Walk: Dunnottar Castle, Aberdeenshire
From Cromwell’s mighty armies to the North Sea’s pounding waves, this castle has been under siege since its foundations were laid
A 5-mile hike along the Aberdeenshire coastline to the magnificent Dunnottar Castle.
Perched high on a rocky peninsula, with sheer cliffs rising up from the crashing North Sea on all its sides but one, Dunnottar is perhaps the most dramatically located castle in the entire British Isles.
A small wooden church – one of the first Christian buildings in all of Pictland – was built at Dunnottar during the 5th century AD by the missionary St Ninan. By the 9th century, King Donald II ruled here from a small fort, until Vikings killed him and razed the buildings to the ground.
Over the late-13th and early-14th centuries, Dunnottar continued to be the site of violent battles between the Scottish and English. The land changed hands between the two hostile forces, who often destroyed the buildings with fire. By the end of the 14th century, the Keith family, one of the most powerful in Scotland, owned the castle. Over the next century the family extended and fortified the buildings, many of which still stand today.
For eight months between 1651 and 1652, Oliver Cromwell laid siege to the castle, hoping to seize the Honours of Scotland, the country’s equivalent to the crown jewels. However, much to his annoyance, they had already been smuggled out and buried at nearby Kinneff Old Church.
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A short but invigorating walk runs from Stonehaven to Dunnottar, navigating steep climbs and a great number of steps to the castle. Look out for cormorants, curlews and fulmars along the rocky shores. If you’re lucky, you may even catch the odd sighting of dolphins, seals and whales in the cold North Sea waters. Both the coastal path and the castle are a photographer’s dream and, as the sun doesn’t rise until after eight o’clock at this time of year, walkers can experience the glory of the golden hour after a hearty breakfast.
1. Stonehaven start
From the train station, follow the signposted route down Arduthie Road, past Arduthie School, in the direction of the market square. The road bears left at James MacDonald Funeral Directors, becoming Evan Street; keep to this route until you see the town hall and market square. There are plenty of shops and cafés here supplying sustenance for the walk ahead.
From the market square, take one of the through roads down to the seafront and follow the path south. The route crosses over Carron Water on a footbridge.
2. Harbour life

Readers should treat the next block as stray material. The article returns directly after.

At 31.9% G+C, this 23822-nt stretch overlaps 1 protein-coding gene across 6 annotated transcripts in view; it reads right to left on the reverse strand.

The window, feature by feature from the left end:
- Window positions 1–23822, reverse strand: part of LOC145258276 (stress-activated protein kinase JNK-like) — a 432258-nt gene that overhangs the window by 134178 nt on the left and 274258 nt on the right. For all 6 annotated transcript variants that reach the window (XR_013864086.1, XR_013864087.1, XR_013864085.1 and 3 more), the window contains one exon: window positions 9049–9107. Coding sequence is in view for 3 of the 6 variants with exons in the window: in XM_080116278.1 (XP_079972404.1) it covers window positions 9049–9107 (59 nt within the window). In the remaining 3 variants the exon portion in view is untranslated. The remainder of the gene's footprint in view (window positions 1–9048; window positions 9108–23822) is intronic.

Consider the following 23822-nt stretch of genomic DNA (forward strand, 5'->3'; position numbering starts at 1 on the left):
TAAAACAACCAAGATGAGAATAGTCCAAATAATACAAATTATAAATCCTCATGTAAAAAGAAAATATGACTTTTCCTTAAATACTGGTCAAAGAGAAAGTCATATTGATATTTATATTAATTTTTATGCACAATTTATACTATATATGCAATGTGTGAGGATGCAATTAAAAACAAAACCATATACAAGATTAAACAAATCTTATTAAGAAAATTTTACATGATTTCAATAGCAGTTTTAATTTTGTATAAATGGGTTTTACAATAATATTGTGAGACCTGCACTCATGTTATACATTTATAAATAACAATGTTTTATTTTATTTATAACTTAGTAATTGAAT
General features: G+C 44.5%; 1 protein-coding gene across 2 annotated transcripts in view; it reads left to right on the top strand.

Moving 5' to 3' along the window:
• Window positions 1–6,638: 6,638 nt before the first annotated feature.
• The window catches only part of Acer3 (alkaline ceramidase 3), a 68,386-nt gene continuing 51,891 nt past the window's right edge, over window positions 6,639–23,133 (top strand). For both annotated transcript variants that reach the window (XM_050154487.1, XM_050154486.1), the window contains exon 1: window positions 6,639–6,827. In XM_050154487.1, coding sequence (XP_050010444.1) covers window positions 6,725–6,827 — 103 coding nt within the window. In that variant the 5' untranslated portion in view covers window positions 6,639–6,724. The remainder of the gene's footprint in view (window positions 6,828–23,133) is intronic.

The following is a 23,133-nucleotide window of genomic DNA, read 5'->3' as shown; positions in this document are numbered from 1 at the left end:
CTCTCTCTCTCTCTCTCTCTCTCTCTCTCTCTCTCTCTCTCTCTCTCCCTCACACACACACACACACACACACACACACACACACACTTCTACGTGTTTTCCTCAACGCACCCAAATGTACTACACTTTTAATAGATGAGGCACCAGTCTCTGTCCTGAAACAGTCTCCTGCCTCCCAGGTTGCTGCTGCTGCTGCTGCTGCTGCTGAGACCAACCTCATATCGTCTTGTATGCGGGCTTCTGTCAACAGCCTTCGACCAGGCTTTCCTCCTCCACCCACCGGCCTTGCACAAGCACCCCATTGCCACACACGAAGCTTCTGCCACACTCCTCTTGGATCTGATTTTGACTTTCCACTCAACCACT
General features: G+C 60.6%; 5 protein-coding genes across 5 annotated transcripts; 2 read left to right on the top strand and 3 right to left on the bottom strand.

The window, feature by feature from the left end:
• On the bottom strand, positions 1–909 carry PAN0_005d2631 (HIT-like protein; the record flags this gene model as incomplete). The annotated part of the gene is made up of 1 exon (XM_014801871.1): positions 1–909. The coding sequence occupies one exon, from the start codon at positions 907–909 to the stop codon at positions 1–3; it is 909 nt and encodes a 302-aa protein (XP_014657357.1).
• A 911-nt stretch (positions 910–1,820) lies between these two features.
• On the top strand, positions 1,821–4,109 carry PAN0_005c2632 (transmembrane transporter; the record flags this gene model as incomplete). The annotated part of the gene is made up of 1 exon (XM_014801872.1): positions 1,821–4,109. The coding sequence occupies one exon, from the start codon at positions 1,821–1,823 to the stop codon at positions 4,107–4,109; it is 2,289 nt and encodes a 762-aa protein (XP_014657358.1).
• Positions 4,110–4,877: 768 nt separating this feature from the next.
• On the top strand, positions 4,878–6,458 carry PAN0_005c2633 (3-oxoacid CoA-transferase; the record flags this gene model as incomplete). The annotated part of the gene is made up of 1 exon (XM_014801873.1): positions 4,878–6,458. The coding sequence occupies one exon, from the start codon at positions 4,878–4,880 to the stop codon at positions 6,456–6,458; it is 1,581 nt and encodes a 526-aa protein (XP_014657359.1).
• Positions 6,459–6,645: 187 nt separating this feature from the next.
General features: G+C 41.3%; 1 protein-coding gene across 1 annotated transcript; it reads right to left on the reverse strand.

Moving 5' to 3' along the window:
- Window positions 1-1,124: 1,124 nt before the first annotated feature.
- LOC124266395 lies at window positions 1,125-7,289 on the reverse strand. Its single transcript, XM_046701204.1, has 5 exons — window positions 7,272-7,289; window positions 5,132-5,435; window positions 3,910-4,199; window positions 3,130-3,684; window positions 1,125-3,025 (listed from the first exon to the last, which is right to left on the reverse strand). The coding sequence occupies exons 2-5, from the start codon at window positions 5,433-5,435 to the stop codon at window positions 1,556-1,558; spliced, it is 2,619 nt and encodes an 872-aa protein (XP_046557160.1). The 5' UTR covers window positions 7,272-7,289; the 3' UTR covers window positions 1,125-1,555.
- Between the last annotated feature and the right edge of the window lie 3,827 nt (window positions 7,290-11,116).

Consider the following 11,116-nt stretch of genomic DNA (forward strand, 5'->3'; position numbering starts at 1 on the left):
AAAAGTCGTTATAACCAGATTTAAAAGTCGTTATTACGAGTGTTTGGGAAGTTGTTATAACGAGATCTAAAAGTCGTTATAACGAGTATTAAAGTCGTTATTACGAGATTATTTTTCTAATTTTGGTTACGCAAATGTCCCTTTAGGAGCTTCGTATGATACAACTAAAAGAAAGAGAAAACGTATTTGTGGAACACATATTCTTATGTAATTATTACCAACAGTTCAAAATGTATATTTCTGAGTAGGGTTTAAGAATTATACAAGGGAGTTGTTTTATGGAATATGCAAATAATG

Once over the bridge, keep to the beach-front boardwalk, looking out for seabirds, seals and, if you’re lucky, dolphins. You’ll soon come to the harbour car park – an alternative starting point for the walk. Go through the car park past the toilets, then turn right at the Tollbooth Museum, open on weekends in autumn and winter. The museum offers an insight into the history of Stonehaven and the 428-million-year-old fossil that was found at the village of Cowie just outside the town. Follow the bay south past the Marine Hotel until you see a brown sign on the wall of Wallace Wynd pointing you up towards Castle Street.
3. Above the bay
Turn left up Castle Street, continuing through the houses to meet a path and steps. Veer left, emerging on to Bervie Braes, an often-quiet coastal road with great views over the town and harbour. Follow this in the direction of the sea before a tarmacked path leads you off the road to the left. Ahead on Black Hill you’ll see the Stonehaven War Memorial rising like a giant stone crown from the hillside.
The memorial can be reached via a short diversion off the main path. After exploring the memorial, continue on the path as it curves around the bay towards Dunnottar Castle. Weather permitting, the ruins should now be in full view across the headland.
4. Stacks and islands
The path to the castle cuts to the right across the headland. To the left along the rugged coastline you’ll see a number of sea stacks, including Dunnicaer, where Pictish stones were found in 1832. These were thought to have come from a promontory hill fort dating between the 2nd and 4th century AD that once stood here before the land all but eroded away. Now the stack stands as an island, accessible only to seabirds.
Follow the path around Castle Haven Bay, with more dramatic coastal views and, of course, the castle ahead. Photographers might note that some of the best shots of the castle can be taken from the top of the steps before heading down and then up to the castle.
5. Inland return
The castle ruins are quite extensive and well worth the entrance fee. You can return back the way you came or, for a circular route, follow the road behind the car park back to town. The road is not too busy and there is a pavement most of the way.
Click on the map below for an interactive version of the route.